Who is the liar? Homily for Tuesday, January 2, 2018

Readings for Today

There are some people who really, really hate religion.  It is not just that they disagree with this or that thing, but the very existence of religion makes their blood boil. And it is not just that they do not want any religion mentioned, they do not want anyone else to mention it either.  It is about destroying any public reference to religion. Religion is simply something that is meant to be private. Period.

In today’s first reading, Saint John refers to such people as liars.  Those who deny the existence of God are the ones who speak untruth. Often, if a simple statement is made to an atheist, namely, “Tell me about the God you do not believe in”, it often becomes clear that Christians do not believe in such a God either.

Bias: Homily for Tuesday, July 11, 2017

To listen to the entire homily, click here.

Readings for Today

There is a lot of conversation these days about “fake news”. Yet rather than increase attention on the truth, it seems more likely it only exposes our own bias.  News we agree with is real.  News we disagree with is fake.  In doing a research study, there is a caution about confirmation bias.  This means being careful we do not see what we expected to see.

There is a bias present in the gospel.  The Pharisees cannot experience the power of God because their bias gets in the way.  They are threatened by Jesus, and so they must discredit everything he does.  But imagine how their lives might have been different had they gotten over their bias to see the experience of God.  Pray for the clarity to see God in your life.

Mediator: Homily for Memorial of Saint Irenaeus, June 28, 2017

To listen to the entire homily, click here.

Readings for Today

Sometimes it is a good thing to focus on the saints.  Today we celebrate Saint Irenaeus, who in some ways might be a stranger.  He was born in the early second century, and was really the first major saint after the apostles.  He wrote eloquently in refuting Gnosticism, a belief in the value of the spirit over and against the body.  It was a dualistic philosophy that refuted the true integration of the humanity and divinity of Christ among other things.

Perhaps most of all, the gifts and talents given to Saint Irenaeus were well suited for the time.  He had the gift of being a mediator, which enabled him to write against Gnosticism in a way that for the time ended its appeal.  His most well-known quote is “The glory of God is man fully alive”, something that speaks to the goodness of creation.  We are made in God’s image and likeness.  And so if you have trouble accepting yourself as good, you might ask Saint Iranaeus to pray for you.

Petty: Homily for Tuesday, February 7, 2017

To listen to today’s homily, click the links above.

Readings for Today

When our lives are filled with challenges, it can be the case that we focus on the tiny, petty things in our lives. We see sometimes in homes for senior citizens the focus on what appears to be small when people lose control over aspects of their lives.  We see when world views are challenged there can be a tendency to focus on absolute ideas.  We see politically that when the world is chaotic, people seek leaders with strong and bold statements.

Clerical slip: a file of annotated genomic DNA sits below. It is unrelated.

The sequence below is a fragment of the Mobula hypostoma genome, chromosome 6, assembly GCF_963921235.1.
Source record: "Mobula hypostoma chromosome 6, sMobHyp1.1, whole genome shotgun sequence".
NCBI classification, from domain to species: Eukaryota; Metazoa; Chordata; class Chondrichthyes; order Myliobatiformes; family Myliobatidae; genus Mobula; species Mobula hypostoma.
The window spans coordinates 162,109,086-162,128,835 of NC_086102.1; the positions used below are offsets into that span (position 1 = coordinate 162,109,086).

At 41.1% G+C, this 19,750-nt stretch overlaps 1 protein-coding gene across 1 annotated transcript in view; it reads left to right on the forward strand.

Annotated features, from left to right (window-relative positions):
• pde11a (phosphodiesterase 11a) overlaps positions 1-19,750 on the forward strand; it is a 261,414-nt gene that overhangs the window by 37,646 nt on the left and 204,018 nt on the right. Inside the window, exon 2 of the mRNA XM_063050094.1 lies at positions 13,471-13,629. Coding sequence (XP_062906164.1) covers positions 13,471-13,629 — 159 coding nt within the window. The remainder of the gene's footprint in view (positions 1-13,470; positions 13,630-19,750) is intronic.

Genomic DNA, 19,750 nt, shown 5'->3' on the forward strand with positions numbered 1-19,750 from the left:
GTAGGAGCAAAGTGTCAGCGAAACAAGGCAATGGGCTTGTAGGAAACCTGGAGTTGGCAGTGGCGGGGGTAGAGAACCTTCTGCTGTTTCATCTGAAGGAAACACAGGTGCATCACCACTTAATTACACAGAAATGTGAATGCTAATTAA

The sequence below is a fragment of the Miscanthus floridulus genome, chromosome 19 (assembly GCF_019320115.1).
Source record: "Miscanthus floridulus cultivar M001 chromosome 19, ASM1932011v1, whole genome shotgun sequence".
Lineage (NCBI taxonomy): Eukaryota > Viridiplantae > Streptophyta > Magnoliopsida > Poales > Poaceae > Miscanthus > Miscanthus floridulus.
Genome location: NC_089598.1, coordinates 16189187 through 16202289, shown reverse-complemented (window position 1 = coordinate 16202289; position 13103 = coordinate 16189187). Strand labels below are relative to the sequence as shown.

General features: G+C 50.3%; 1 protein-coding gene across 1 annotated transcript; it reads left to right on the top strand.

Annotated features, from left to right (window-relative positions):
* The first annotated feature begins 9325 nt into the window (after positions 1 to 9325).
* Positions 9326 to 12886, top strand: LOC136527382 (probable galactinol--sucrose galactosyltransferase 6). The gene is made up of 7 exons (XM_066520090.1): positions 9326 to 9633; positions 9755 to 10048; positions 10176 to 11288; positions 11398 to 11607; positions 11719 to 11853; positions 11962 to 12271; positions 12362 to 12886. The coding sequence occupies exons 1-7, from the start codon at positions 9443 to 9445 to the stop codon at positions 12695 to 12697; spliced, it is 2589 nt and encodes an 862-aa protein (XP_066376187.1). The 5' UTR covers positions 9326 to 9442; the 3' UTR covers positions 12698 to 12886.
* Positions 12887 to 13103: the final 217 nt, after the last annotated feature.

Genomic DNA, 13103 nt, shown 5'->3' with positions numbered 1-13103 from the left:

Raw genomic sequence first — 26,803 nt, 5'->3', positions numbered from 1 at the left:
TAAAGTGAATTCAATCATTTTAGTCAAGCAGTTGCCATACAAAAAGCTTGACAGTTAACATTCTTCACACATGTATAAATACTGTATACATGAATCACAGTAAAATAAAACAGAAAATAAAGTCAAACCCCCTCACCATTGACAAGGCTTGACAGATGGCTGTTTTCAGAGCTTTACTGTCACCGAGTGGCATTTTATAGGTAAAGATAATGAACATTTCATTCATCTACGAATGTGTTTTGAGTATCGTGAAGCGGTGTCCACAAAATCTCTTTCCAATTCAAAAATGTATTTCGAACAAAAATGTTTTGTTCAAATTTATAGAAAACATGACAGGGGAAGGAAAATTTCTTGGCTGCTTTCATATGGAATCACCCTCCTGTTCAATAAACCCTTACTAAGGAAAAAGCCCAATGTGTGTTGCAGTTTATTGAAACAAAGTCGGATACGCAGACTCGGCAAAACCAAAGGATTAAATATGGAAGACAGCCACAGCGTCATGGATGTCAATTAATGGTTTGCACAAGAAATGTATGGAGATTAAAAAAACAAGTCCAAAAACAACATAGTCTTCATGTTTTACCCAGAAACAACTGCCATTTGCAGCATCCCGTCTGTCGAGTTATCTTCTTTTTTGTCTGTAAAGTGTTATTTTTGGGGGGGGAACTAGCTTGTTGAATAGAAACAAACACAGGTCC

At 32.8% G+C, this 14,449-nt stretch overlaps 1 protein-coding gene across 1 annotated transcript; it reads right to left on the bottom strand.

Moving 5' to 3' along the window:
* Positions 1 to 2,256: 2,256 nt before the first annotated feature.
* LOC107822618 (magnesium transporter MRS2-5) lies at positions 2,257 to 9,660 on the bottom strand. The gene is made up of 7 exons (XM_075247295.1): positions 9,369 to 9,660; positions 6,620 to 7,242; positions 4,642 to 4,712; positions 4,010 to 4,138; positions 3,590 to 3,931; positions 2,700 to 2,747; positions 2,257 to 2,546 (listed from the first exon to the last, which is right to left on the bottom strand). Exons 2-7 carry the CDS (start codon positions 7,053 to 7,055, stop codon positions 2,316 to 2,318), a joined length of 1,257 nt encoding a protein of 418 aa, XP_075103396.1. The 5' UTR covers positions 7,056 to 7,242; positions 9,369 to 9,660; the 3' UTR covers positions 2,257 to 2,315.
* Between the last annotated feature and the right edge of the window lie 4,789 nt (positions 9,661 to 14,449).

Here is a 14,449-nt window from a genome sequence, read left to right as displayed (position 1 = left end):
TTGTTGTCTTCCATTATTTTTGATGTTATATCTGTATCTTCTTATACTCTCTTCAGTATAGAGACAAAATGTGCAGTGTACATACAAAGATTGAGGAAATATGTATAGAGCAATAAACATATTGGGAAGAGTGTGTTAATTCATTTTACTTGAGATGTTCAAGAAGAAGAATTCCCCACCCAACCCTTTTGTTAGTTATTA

In today’s gospel, there is something similar going on.  Jesus and the Pharisees are in different places.  Jesus is challenging the world view of the Pharisees.  Some think that Jesus may have been a Pharisee. Nonetheless, he is seeking to remind Pharisees that the purpose of the law, rules, rituals, and traditions is to help people to become closer to God.  They are not the most important goal, but rather the means to the most important goal.

We can do the same ourselves.  It can be hard to love people we do not like.  It can be easier to find all of the petty reasons why we do not need to do so than to address our need to grow in charity.  In your day today, remember that the purpose of all religious practices is ultimately to lead us to a deeper relationship with God.

Homily for Sunday, January 31, 2016

In the Broadway musical Oliver! based on the novel Oliver Twist, by Charles Dickens, a musical question is posed that is important to all of us: “Where is love?” The prophet Jeremiah reminds us of the deep eternal love God has for each one of us, and the apostle Paul writes about the qualities of love. In a world filled with such evil and sin, such moments of uncertainty, it is the love of God for us that can provide the firm foundation to see us through.

Homily for Wednesday, May 20, 2015

Readings for Today

Have you ever heard the expression, with friends like that who needs enemies?  Maybe you’ve even had a time where someone who was a friend of yours, challenged you with something that was very difficult to hear. Today’s gospel is a little bit like that. There is no greater gift received from the Lord Jesus than the gift of his Word and his presence. But sometimes believing the Word and acknowledging his presence, trying to be attentive to his will and the work that he calls us to do, can lead to very negative consequences at least in this world.

I gave them your word, and the world hated them.” It can be hard to imagine sometimes in our lives, with the God who loves us more than we can believe, being faithful to this God could have such tremendous consequences that someone could be hated for believing and knowing the Word. And yet today we see this all around us. Think of the Christians today in the Middle East, who are being persecuted simply for being Christian. It seems this is exactly what Jesus means when he says the world will hate us if we believe and proclaim the word of God.

And yet such is what happens, isn’t it? The Middle East is the most dramatic example. Not only are Christians being killed an unprecedented numbers, perhaps higher than in all of Christian history, but much of the world seems silent about their plight. We do not hear much about from the leaders of the world, even our own president, saying much about the tremendous suffering and death of those being killed for their faith. And so, it is not simply that they are being hated for the word that they believe in, but their martyrdom is being committed and the response is silence.